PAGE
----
Vladimir Putin on Saturday announced he would deploy tactical nuclear weapons in Belarus, a neighbor and ally, partially in response to a suggestion from the United Kingdom that it could supply Kyiv with depleted uranium ammunition.

Has he followed through with the threat?

The United States has seen no indication that Russia has yet moved any nuclear weapons, National Security Council spokesman John Kirby said on Sunday.

“We have not seen any indication that he (Putin) has made good on this pledge or moved any nuclear weapons around,” Kirby told CBS’s Face the Nation.

With fears of a nuclear war rising since the Russian invasion of Ukraine, experts believe that any strike carried out by Moscow would likely involve small-size battlefield weapons, called “tactical” as opposed to “strategic” high-powered long-range nuclear weapons.


Kirby said, however, that Washington has “seen no indication he has any intention to use nuclear weapons, period, inside Ukraine.” The U.S. monitors the situation daily, he added, but that so far there was “nothing that would cause us to change our own strategic deterrent posture.”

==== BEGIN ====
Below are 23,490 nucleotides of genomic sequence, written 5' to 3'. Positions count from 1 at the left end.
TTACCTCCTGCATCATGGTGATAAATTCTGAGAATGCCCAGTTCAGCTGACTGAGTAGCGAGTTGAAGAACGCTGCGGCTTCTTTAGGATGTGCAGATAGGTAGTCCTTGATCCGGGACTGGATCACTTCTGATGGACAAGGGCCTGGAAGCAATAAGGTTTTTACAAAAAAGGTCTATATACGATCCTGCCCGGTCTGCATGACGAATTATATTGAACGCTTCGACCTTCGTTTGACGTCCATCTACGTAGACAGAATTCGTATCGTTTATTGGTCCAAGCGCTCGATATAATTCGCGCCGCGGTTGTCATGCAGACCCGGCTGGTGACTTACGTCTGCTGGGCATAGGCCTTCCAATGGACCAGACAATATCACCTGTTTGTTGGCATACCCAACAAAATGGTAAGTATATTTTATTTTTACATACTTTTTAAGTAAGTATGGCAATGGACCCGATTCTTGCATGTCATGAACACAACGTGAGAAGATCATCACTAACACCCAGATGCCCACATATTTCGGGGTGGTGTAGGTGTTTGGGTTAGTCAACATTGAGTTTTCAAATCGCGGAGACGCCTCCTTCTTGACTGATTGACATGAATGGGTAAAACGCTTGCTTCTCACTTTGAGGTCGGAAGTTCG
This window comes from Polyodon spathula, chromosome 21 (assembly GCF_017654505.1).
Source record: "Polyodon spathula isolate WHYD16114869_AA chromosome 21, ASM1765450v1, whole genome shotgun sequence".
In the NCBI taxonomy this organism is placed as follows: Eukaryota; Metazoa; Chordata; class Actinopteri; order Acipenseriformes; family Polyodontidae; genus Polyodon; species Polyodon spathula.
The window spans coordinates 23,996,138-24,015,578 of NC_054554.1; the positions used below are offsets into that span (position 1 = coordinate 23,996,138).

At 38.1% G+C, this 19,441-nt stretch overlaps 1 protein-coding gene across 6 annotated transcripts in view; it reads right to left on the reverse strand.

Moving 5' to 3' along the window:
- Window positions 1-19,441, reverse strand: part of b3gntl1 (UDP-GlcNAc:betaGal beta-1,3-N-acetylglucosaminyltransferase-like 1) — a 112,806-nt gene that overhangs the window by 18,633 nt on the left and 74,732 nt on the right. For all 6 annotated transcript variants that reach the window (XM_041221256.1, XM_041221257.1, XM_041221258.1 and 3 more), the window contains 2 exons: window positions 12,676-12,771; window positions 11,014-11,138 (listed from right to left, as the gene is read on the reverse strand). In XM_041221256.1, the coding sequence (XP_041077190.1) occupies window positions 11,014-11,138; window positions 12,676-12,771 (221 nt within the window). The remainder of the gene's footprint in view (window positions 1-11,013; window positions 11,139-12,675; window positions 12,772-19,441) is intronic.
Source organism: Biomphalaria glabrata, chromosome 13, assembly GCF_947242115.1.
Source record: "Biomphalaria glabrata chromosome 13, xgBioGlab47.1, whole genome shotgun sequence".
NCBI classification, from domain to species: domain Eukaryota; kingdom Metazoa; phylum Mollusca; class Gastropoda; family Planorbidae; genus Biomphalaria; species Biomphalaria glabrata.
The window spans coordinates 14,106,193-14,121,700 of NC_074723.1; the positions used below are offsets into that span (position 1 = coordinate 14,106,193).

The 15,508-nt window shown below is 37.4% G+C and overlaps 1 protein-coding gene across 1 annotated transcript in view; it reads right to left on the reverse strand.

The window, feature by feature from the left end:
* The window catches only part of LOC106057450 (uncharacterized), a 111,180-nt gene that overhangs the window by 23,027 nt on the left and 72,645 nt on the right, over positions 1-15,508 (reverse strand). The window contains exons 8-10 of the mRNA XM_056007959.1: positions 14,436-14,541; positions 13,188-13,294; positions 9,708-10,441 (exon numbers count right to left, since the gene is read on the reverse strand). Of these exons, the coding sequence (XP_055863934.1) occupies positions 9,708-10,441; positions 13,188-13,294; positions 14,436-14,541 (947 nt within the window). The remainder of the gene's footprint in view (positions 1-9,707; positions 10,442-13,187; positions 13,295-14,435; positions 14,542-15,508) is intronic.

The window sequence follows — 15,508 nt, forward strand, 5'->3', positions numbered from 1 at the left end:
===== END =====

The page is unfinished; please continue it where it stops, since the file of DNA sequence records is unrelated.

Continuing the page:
Does Putin still intend to move the weapons to Belarus?

Putin said the deployment was similar to moves from the U.S., which stores such weapons in bases across Belgium, Germany, Italy, the Netherlands and Turkey, an analogy Western allies called “misleading.”

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Russia is due to start training crews on April 3 and plans to finish the construction of a special storage facility for tactical nuclear weapons in Belarus by July 1.

How has the world reacted?

Kyiv on Sunday said it was seeking an emergency meeting of the United Nations Security Council over the announcement.

“Ukraine expects effective actions to counteract the Kremlin’s nuclear blackmail from the United Kingdom, China, the United States and France,” the Ukrainian foreign ministry said.


“We demand that an extraordinary meeting of the UN Security Council be immediately convened for this purpose,” it added.

On Sunday secretary of Ukraine’s National Security and Defense Council, Oleksiy Danilov wrote on Twitter that “the Kremlin took Belarus as a nuclear hostage.”

He added that the move was “a step towards the internal destabilization of the country.”

Ukrainian presidential aide Mykhailo Podolyak added that “[Putin] admits that he is afraid of losing and all he can do is scare” people.

NATO also joined the criticism, with spokeswoman Oana Lungescu saying “Russia’s reference to NATO’s nuclear sharing is totally misleading. NATO allies act with full respect of their international commitments.”

Lungescu also blasted Russia’s announcement as “dangerous and irresponsible.”

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